January 6, 1997
Earth scientists gathered in San Francisco the week before Christmas for their largest annual confab, the American Geophysical Union meeting. As usual, UCSC researchers represented themselves well, giving about 60 talks and posters. Short summaries of five talks of interest appear below. For the full text of each article, click on the title.
New way to gauge ages of stalactites may yield climate-change tool
The slow but relentless drippings of calcium-rich water in caves may open a new window on earth's past climate, thanks to a precise dating technique under development at UCSC.
Improved techniques needed to measure trace metals in groundwater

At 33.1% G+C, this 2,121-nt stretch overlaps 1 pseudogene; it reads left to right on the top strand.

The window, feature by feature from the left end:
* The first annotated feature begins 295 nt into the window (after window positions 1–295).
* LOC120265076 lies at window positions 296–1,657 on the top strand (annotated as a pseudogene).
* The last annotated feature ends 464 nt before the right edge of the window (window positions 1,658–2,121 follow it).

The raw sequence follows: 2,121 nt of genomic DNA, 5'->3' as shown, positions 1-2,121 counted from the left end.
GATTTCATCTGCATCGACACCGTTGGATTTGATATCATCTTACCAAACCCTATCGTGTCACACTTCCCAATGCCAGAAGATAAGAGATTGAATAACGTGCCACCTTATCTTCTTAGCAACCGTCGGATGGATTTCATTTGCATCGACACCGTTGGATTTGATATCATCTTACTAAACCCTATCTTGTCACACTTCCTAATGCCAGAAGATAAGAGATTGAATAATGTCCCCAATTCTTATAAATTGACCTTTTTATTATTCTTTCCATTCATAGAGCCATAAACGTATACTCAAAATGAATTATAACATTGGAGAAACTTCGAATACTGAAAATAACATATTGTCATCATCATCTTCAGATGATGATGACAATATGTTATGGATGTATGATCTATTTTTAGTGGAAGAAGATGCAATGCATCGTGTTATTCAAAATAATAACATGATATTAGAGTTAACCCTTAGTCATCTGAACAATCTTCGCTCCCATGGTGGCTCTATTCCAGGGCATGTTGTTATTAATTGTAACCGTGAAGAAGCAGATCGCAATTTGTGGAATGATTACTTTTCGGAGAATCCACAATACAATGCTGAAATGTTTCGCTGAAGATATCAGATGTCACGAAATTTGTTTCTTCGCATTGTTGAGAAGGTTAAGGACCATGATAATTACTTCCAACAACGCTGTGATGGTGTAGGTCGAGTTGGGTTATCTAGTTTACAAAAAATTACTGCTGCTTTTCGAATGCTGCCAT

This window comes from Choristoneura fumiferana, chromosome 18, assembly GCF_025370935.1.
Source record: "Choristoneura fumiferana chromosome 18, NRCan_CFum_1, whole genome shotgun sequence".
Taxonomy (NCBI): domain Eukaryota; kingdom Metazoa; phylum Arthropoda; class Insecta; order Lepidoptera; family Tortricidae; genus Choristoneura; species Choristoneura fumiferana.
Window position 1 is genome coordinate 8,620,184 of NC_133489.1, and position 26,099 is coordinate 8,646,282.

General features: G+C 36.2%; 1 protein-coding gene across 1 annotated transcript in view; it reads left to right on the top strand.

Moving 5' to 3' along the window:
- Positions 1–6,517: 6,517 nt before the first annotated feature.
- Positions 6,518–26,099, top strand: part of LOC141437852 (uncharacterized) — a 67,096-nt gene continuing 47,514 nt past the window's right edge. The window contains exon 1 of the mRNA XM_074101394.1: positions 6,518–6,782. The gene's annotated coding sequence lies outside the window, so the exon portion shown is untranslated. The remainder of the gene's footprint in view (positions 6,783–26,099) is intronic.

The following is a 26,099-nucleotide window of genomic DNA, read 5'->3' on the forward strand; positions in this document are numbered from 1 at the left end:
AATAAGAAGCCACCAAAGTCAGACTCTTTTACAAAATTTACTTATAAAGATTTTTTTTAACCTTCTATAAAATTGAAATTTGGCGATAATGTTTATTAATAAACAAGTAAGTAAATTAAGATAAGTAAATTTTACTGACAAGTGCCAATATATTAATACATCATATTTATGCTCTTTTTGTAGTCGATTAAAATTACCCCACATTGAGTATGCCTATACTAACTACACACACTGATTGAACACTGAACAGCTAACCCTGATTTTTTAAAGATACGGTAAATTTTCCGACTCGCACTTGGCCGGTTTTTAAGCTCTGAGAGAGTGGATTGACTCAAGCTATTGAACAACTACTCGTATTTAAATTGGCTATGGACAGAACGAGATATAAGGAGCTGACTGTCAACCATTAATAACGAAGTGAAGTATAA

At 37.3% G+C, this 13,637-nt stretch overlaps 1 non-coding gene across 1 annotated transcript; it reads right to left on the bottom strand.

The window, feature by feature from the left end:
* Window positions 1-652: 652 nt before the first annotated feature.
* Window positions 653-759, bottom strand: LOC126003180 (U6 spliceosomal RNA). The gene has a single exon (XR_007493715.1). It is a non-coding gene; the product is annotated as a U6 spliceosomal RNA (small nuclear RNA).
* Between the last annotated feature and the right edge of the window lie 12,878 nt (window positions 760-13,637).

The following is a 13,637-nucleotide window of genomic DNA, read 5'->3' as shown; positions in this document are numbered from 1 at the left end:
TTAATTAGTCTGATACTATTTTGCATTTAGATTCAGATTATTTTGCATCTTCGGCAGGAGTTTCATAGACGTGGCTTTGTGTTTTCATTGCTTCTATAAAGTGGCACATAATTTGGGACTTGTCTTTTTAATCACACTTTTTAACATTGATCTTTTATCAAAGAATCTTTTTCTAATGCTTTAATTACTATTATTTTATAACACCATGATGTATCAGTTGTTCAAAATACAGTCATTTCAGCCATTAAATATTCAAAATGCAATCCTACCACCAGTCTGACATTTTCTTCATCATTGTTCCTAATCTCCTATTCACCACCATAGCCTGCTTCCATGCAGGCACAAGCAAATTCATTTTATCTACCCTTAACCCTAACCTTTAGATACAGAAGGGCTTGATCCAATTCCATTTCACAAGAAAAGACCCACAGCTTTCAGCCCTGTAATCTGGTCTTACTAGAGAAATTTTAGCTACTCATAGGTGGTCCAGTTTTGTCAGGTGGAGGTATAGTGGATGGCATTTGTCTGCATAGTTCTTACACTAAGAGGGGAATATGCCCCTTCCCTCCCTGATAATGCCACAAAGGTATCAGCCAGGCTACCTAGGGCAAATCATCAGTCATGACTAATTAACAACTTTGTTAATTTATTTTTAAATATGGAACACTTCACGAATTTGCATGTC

Standard techniques for measuring metals in groundwater may drastically overestimate their levels, forcing owners of supposedly contaminated sites to "remediate" problems that may not exist.
Roots of "hot spots" may extend to earth's core-mantle boundary
"Hot spots," the isolated patches of volcanism unrelated to plate tectonics, may spring from surprisingly deep within the planet: the turbulent boundary between earth's mantle and its core.
Recent quakes don't appear to violate seismic gap hypothesis
The seismic gap hypothesis of earthquake recurrence, threatened by four large and seemingly "premature" quakes in the last two years, appears under closer scrutiny to remain valid.
Fluids flow fleetly under the seafloor
Hydrogeologists have taken the closest look yet at the intricate cycle of fluids that flow relentlessly beneath the seafloor. That flow, it now appears, is far more forceful than expected.
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